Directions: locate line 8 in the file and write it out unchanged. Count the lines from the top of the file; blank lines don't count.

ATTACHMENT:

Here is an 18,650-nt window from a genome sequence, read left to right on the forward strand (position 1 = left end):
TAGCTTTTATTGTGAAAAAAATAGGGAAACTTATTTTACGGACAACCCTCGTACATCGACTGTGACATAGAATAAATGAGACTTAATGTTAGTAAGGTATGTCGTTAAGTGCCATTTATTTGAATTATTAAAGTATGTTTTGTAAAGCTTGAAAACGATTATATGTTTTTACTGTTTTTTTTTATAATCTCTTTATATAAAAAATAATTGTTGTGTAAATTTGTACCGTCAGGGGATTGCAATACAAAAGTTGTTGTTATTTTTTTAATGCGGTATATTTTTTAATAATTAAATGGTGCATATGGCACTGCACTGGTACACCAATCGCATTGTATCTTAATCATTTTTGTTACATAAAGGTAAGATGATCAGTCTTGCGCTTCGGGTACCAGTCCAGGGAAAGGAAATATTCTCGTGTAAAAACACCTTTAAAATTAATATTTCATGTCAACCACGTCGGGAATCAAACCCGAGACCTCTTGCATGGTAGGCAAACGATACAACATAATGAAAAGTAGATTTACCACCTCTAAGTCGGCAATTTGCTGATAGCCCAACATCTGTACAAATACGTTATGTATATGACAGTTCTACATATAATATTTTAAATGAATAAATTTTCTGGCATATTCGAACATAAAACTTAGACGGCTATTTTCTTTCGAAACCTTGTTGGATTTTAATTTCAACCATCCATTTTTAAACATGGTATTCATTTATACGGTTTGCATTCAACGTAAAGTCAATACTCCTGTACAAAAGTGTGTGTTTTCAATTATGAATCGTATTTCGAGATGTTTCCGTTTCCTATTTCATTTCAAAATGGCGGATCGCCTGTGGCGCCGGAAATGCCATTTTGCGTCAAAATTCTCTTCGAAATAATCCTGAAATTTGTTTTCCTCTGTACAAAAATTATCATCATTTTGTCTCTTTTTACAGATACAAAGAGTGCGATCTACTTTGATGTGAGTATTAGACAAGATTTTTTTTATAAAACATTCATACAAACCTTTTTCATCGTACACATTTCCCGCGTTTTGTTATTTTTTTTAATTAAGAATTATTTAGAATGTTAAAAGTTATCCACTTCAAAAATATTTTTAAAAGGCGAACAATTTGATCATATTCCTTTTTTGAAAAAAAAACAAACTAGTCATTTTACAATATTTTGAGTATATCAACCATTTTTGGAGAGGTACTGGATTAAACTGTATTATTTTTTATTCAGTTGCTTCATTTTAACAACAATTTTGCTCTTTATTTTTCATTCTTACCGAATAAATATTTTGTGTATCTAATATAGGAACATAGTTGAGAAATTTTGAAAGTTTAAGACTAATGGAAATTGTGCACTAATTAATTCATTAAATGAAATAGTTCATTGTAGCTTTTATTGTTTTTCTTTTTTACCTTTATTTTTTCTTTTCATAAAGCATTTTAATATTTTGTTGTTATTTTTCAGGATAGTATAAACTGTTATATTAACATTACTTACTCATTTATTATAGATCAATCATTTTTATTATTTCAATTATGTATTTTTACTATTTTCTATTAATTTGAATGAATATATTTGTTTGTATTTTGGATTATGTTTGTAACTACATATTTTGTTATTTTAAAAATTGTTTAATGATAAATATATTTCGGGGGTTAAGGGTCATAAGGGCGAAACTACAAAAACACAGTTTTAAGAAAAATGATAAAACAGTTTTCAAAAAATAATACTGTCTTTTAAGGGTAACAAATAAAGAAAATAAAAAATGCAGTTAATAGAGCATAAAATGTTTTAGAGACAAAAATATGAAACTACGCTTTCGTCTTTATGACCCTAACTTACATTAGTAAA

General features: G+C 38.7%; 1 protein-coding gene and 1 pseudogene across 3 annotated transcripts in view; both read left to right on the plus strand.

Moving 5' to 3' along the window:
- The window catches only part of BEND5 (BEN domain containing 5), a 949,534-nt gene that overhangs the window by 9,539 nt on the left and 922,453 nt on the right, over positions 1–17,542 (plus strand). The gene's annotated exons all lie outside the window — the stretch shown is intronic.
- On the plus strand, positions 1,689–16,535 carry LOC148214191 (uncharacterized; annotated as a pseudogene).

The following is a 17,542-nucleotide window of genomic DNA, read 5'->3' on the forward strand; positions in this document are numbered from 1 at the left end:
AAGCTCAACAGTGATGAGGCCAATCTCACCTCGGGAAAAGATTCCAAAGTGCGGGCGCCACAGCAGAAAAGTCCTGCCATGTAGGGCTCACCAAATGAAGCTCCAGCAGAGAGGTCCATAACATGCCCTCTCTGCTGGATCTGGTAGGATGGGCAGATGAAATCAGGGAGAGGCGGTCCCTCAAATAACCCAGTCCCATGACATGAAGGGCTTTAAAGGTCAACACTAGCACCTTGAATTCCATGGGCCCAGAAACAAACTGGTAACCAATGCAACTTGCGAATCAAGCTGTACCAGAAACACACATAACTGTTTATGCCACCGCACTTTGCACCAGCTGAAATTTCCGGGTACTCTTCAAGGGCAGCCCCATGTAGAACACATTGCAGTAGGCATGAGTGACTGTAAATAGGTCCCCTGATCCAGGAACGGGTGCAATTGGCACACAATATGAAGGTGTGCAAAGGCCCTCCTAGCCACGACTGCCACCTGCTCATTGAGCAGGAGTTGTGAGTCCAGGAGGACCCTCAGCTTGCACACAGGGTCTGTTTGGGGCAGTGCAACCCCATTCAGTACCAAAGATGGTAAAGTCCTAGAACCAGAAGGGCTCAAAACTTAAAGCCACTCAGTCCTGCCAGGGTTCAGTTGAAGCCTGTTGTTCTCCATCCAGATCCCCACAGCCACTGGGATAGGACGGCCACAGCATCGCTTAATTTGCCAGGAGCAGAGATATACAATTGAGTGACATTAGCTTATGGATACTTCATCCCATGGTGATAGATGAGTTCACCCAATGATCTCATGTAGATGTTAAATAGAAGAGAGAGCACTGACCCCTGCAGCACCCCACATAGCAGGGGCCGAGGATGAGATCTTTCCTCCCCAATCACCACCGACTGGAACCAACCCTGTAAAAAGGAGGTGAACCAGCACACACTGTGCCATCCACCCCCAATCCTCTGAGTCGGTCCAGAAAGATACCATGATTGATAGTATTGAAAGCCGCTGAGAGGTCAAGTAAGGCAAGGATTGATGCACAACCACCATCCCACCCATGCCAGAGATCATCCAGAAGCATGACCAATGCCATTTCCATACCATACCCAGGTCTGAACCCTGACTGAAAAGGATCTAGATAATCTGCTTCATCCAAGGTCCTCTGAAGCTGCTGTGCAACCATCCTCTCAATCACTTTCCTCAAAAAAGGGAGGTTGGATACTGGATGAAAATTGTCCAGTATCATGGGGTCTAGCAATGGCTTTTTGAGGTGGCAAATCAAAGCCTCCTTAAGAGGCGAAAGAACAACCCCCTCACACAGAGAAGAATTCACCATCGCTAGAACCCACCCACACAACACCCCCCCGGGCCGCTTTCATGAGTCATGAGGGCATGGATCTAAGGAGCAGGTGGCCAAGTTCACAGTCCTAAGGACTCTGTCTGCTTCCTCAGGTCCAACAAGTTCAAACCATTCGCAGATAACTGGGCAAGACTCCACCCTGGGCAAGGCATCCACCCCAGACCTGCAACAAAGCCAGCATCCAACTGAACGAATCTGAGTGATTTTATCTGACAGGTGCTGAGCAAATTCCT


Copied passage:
AAGCTCAACAGTGATGAGGCCAATCTCACCTCGGGAAAAGATTCCAAAGTGCGGGCGCCACAGCAGAAAAGTCCTGCCATGTAGGGCTCACCAAATGAAGCTCCAGCAGAGAGGTCCATAACATGCCCTCTCTGCTGGATCTGGTAGGATGGGCAGATGAAATCAGGGAGAGGCGGTCCCTCAAATAACCCAGTCCCATGACATGAAGGGCTTTAAAGGTCAACACTAGCACCTTGAATTCCATGGGCCCAGAAACAAACTGGTAACCAATGCAACTTGCGAATCAAGCTGTACCAGAAACACACATAACTGTTTATGCCACCGCACTTTGCACCAGCTGAAATTTCCGGGTACTCTTCAAGGGCAGCCCCATGTAGAACACATTGCAGTAGGCATGAGTGACTGTAAATAGGTCCCCTGATCCAGGAACGGGTGCAATTGGCACACAATATGAAGGTGTGCAAAGGCCCTCCTAGCCACGACTGCCACCTGCTCATTGAGCAGGAGTTGTGAGTCCAGGAGGACCCTCAGCTTGCACACAGGGTCTGTTTGGGGCAGTGCAACCCCATTCAGTACCAAAGATGGTAAAGTCCTAGAACCAGAAGGGCTCAAAACTTAAAGCCACTCAGTCCTGCCAGGGTTCAGTTGAAGCCTGTTGTTCTCCATCCAGATCCCCACAGCCACTGGGATAGGACGGCCACAGCATCGCTTAATTTGCCAGGAGCAGAGATATACAATTGAGTGACATTAGCTTATGGATACTTCATCCCATGGTGATAGATGAGTTCACCCAATGATCTCATGTAGATGTTAAATAGAAGAGAGAGCACTGACCCCTGCAGCACCCCACATAGCAGGGGCCGAGGATGAGATCTTTCCTCCCCAATCACCACCGACTGGAACCAACCCTGTAAAAAGGAGGTGAACCAGCACACACTGTGCCATCCACCCCCAATCCTCTGAGTCGGTCCAGAAAGATACCATGATTGATAGTATTGAAAGCCGCTGAGAGGTCAAGTAAGGCAAGGATTGATGCACAACCACCATCCCACCCATGCCAGAGATCATCCAGAAGCATGACCAATGCCATTTCCATACCATACCCAGGTCTGAACCCTGACTGAAAAGGATCTAGATAATCTGCTTCATCCAAGGTCCTCTGAAGCTGCTGTGCAACCATCCTCTCAATCACTTTCCTCAAAAAAGGGAGGTTGGATACTGGATGAAAATTGTCCAGTATCATGGGGTCTAGCAATGGCTTTTTGAGGTGGCAAATCAAAGCCTCCTTAAGAGGCGAAAGAACAACCCCCTCACACAGAGAAGAATTCACCATCGCTAGAACCCACCCACACAACACCCCCCCGGGCCGCTTTCATGAGTCATGAGGGCATGGATCTAAGGAGCAGGTGGCCAAGTTCACAGTCCTAAGGACTCTGTCTGCTTCCTCAGGTCCAACAAGTTCAAACCATTCGCAGATAACTGGGCAAGACTCCACCCTGGGCAAGGCATCCACCCCAGACCTGCAACAAAGCCAGCATCCAACTGAACGAATCTGAGTGATTTTATCTGACAGGTGCTGAGCAAATTCCT